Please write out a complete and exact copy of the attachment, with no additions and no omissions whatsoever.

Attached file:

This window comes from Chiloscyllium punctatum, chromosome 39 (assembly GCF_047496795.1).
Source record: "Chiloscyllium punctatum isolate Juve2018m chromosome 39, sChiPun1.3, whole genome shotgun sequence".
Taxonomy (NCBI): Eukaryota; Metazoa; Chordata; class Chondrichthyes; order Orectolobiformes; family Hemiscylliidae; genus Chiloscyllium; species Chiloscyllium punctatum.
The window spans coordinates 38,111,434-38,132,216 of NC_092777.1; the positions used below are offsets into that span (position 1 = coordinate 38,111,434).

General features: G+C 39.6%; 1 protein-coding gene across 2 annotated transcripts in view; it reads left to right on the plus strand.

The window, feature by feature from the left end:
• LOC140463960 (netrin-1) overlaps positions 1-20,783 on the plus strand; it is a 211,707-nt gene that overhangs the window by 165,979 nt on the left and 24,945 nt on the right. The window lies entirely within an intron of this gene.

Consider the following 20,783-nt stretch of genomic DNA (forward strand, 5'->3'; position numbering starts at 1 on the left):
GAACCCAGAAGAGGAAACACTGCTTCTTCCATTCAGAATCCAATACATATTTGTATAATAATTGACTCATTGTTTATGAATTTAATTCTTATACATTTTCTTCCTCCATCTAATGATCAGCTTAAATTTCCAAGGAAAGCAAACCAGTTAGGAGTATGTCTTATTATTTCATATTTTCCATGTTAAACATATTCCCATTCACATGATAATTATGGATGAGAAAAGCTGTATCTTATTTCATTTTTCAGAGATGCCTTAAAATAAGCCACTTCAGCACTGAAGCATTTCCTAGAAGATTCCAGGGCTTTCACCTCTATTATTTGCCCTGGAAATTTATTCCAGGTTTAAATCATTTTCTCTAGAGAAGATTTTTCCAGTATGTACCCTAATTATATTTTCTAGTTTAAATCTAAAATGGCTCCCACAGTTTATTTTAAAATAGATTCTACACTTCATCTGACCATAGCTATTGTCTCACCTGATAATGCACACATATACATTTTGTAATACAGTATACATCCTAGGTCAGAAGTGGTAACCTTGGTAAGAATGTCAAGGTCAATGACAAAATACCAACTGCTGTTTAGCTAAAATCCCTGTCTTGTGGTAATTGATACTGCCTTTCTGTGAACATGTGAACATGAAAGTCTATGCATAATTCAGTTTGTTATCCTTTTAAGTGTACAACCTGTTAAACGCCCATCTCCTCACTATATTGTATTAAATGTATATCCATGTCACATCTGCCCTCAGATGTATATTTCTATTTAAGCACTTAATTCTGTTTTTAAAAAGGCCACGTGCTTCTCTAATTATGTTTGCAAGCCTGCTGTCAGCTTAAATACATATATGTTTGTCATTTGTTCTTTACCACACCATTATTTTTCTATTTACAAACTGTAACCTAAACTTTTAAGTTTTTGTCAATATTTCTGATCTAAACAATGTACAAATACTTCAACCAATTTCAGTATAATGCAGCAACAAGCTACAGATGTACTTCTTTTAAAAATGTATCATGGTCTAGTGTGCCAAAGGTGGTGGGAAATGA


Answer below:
This window comes from Chiloscyllium punctatum, chromosome 39 (assembly GCF_047496795.1).
Source record: "Chiloscyllium punctatum isolate Juve2018m chromosome 39, sChiPun1.3, whole genome shotgun sequence".
Taxonomy (NCBI): Eukaryota; Metazoa; Chordata; class Chondrichthyes; order Orectolobiformes; family Hemiscylliidae; genus Chiloscyllium; species Chiloscyllium punctatum.
The window spans coordinates 38,111,434-38,132,216 of NC_092777.1; the positions used below are offsets into that span (position 1 = coordinate 38,111,434).

General features: G+C 39.6%; 1 protein-coding gene across 2 annotated transcripts in view; it reads left to right on the plus strand.

The window, feature by feature from the left end:
• LOC140463960 (netrin-1) overlaps positions 1-20,783 on the plus strand; it is a 211,707-nt gene that overhangs the window by 165,979 nt on the left and 24,945 nt on the right. The window lies entirely within an intron of this gene.

Consider the following 20,783-nt stretch of genomic DNA (forward strand, 5'->3'; position numbering starts at 1 on the left):
GAACCCAGAAGAGGAAACACTGCTTCTTCCATTCAGAATCCAATACATATTTGTATAATAATTGACTCATTGTTTATGAATTTAATTCTTATACATTTTCTTCCTCCATCTAATGATCAGCTTAAATTTCCAAGGAAAGCAAACCAGTTAGGAGTATGTCTTATTATTTCATATTTTCCATGTTAAACATATTCCCATTCACATGATAATTATGGATGAGAAAAGCTGTATCTTATTTCATTTTTCAGAGATGCCTTAAAATAAGCCACTTCAGCACTGAAGCATTTCCTAGAAGATTCCAGGGCTTTCACCTCTATTATTTGCCCTGGAAATTTATTCCAGGTTTAAATCATTTTCTCTAGAGAAGATTTTTCCAGTATGTACCCTAATTATATTTTCTAGTTTAAATCTAAAATGGCTCCCACAGTTTATTTTAAAATAGATTCTACACTTCATCTGACCATAGCTATTGTCTCACCTGATAATGCACACATATACATTTTGTAATACAGTATACATCCTAGGTCAGAAGTGGTAACCTTGGTAAGAATGTCAAGGTCAATGACAAAATACCAACTGCTGTTTAGCTAAAATCCCTGTCTTGTGGTAATTGATACTGCCTTTCTGTGAACATGTGAACATGAAAGTCTATGCATAATTCAGTTTGTTATCCTTTTAAGTGTACAACCTGTTAAACGCCCATCTCCTCACTATATTGTATTAAATGTATATCCATGTCACATCTGCCCTCAGATGTATATTTCTATTTAAGCACTTAATTCTGTTTTTAAAAAGGCCACGTGCTTCTCTAATTATGTTTGCAAGCCTGCTGTCAGCTTAAATACATATATGTTTGTCATTTGTTCTTTACCACACCATTATTTTTCTATTTACAAACTGTAACCTAAACTTTTAAGTTTTTGTCAATATTTCTGATCTAAACAATGTACAAATACTTCAACCAATTTCAGTATAATGCAGCAACAAGCTACAGATGTACTTCTTTTAAAAATGTATCATGGTCTAGTGTGCCAAAGGTGGTGGGAAATGA